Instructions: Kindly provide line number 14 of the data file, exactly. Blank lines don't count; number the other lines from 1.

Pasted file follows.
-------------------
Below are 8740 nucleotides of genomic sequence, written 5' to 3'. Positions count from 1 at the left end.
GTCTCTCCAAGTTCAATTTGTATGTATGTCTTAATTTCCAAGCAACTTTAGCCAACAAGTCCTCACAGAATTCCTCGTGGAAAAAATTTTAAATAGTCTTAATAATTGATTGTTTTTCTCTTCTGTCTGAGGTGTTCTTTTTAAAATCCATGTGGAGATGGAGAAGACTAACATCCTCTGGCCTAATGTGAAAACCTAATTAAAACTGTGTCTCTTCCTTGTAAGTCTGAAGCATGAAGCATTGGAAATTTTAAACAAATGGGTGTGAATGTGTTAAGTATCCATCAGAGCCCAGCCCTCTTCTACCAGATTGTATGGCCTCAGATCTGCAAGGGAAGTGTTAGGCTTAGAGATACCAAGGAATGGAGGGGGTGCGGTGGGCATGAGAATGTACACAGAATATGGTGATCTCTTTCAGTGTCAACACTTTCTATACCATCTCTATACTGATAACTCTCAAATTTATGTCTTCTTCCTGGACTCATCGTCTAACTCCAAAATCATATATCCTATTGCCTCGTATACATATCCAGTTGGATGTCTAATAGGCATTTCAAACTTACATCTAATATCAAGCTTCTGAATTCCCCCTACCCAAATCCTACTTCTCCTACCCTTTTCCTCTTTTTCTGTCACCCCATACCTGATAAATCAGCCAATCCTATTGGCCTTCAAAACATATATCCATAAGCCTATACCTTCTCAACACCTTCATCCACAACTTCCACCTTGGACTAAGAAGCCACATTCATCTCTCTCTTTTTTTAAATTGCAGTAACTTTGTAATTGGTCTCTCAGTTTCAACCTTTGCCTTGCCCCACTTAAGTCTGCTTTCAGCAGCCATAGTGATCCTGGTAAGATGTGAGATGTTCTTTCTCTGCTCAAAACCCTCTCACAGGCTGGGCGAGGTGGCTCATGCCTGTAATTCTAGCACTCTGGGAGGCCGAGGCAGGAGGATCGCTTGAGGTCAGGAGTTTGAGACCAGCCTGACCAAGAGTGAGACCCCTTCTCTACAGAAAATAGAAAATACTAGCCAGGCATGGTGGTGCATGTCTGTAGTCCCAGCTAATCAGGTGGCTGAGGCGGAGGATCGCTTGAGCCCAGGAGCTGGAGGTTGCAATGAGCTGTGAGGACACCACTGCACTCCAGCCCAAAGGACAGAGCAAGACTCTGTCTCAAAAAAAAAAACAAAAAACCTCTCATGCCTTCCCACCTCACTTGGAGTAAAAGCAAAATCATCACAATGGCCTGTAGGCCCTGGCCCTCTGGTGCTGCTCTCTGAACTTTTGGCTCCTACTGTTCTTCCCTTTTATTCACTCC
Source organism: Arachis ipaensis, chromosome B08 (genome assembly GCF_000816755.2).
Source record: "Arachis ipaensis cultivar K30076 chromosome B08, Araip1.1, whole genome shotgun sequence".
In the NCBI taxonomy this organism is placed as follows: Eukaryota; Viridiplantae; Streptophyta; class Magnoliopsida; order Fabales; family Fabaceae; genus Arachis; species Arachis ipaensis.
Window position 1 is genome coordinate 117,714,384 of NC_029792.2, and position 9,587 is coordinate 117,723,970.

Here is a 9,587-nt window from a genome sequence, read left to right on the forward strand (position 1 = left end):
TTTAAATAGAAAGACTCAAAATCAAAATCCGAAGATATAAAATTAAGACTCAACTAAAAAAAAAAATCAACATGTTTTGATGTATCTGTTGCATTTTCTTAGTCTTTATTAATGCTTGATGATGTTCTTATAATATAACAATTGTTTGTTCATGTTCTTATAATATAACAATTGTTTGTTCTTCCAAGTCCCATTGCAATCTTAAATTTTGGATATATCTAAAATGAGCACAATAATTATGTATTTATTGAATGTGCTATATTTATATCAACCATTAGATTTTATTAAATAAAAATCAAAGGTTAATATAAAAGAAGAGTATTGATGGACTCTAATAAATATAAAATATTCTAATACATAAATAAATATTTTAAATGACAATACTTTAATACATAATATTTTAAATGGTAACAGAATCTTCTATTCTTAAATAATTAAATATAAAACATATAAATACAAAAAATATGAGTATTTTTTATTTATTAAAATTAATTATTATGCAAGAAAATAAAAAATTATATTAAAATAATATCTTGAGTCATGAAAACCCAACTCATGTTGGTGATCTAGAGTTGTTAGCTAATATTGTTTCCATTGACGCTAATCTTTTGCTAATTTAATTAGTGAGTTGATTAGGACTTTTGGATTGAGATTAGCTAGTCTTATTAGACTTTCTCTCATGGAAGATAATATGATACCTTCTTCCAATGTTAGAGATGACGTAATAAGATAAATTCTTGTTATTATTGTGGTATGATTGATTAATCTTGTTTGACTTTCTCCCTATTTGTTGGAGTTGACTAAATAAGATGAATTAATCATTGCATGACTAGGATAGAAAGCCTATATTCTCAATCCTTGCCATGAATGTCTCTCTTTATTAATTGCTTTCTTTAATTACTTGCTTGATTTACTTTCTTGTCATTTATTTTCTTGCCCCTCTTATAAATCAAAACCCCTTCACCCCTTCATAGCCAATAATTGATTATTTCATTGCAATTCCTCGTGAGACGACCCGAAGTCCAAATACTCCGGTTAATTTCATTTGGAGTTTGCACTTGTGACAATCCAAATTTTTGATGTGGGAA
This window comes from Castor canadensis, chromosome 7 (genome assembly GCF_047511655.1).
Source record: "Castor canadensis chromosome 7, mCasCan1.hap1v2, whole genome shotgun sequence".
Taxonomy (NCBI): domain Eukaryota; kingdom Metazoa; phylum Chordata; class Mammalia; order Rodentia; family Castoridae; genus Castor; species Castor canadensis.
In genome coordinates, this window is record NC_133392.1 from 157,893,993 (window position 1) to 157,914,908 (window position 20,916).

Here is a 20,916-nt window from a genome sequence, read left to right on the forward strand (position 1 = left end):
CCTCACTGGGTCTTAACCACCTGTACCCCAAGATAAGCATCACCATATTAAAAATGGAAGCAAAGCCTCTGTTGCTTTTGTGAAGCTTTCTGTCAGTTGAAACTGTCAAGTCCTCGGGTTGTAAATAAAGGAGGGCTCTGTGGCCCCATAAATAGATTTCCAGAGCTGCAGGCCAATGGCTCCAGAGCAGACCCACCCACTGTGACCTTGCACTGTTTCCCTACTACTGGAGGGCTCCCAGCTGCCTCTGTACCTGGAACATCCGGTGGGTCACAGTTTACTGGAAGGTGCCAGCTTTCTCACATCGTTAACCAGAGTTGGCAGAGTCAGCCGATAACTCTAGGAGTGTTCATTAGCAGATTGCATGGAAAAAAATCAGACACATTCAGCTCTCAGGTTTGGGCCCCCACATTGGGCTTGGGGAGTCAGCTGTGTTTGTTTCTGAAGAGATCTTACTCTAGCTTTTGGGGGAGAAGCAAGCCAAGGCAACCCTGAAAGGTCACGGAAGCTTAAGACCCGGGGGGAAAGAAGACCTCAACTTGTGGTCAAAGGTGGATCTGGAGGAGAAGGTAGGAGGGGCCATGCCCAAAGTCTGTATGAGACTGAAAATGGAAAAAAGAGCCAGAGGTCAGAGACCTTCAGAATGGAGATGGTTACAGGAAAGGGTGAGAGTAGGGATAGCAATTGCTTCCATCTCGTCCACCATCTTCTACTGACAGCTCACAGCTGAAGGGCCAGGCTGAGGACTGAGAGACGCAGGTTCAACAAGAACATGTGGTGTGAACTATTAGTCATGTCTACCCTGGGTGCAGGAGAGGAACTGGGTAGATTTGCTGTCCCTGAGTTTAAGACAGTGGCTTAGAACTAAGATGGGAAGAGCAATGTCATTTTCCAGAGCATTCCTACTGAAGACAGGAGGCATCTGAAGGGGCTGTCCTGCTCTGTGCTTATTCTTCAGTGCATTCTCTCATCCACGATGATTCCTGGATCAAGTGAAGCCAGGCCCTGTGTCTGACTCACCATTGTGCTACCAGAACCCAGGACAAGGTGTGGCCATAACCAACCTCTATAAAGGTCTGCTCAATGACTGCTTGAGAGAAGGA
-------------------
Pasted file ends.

CCTCACTGGGTCTTAACCACCTGTACCCCAAGATAAGCATCACCATATTAAAAATGGAAGCAAAGCCTCTGTTGCTTTTGTGAAGCTTTCTGTCAGTTGAAACTGTCAAGTCCTCGGGTTGTAAATAAAGGAGGGCTCTGTGGCCCCATAAATAGATTTCCAGAGCTGCAGGCCAATGGCTCCAGAGCAGACCCACCCACTGTGACCTTGCACTGTTTCCCTACTACTGGAGGGCTCCCAGCTGCCTCTGTACCTGGAACATCCGGTGGGTCACAGTTTACTGGAAGGTGCCAGCTTTCTCACATCGTTAACCAGAGTTGGCAGAGTCAGCCGATAACTCTAGGAGTGTTCATTAGCAGATTGCATGGAAAAAAATCAGACACATTCAGCTCTCAGGTTTGGGCCCCCACATTGGGCTTGGGGAGTCAGCTGTGTTTGTTTCTGAAGAGATCTTACTCTAGCTTTTGGGGGAGAAGCAAGCCAAGGCAACCCTGAAAGGTCACGGAAGCTTAAGACCCGGGGGGAAAGAAGACCTCAACTTGTGGTCAAAGGTGGATCTGGAGGAGAAGGTAGGAGGGGCCATGCCCAAAGTCTGTATGAGACTGAAAATGGAAAAAAGAGCCAGAGGTCAGAGACCTTCAGAATGGAGATGGTTACAGGAAAGGGTGAGAGTAGGGATAGCAATTGCTTCCATCTCGTCCACCATCTTCTACTGACAGCTCACAGCTGAAGGGCCAGGCTGAGGACTGAGAGACGCAGGTTCAACAAGAACATGTGGTGTGAACTATTAGTCATGTCTACCCTGGGTGCAGGAGAGGAACTGGGTAGATTTGCTGTCCCTGAGTTTAAGACAGTGGCTTAGAACTAAGATGGGAAGAGCAATGTCATTTTCCAGAGCATTCCTACTGAAGACAGGAGGCATCTGAAGGGGCTGTCCTGCTCTGTGCTTATTCTTCAGTGCATTCTCTCATCCACGATGATTCCTGGATCAAGTGAAGCCAGGCCCTGTGTCTGACTCACCATTGTGCTACCAGAACCCAGGACAAGGTGTGGCCATAACCAACCTCTATAAAGGTCTGCTCAATGACTGCTTGAGAGAAGGA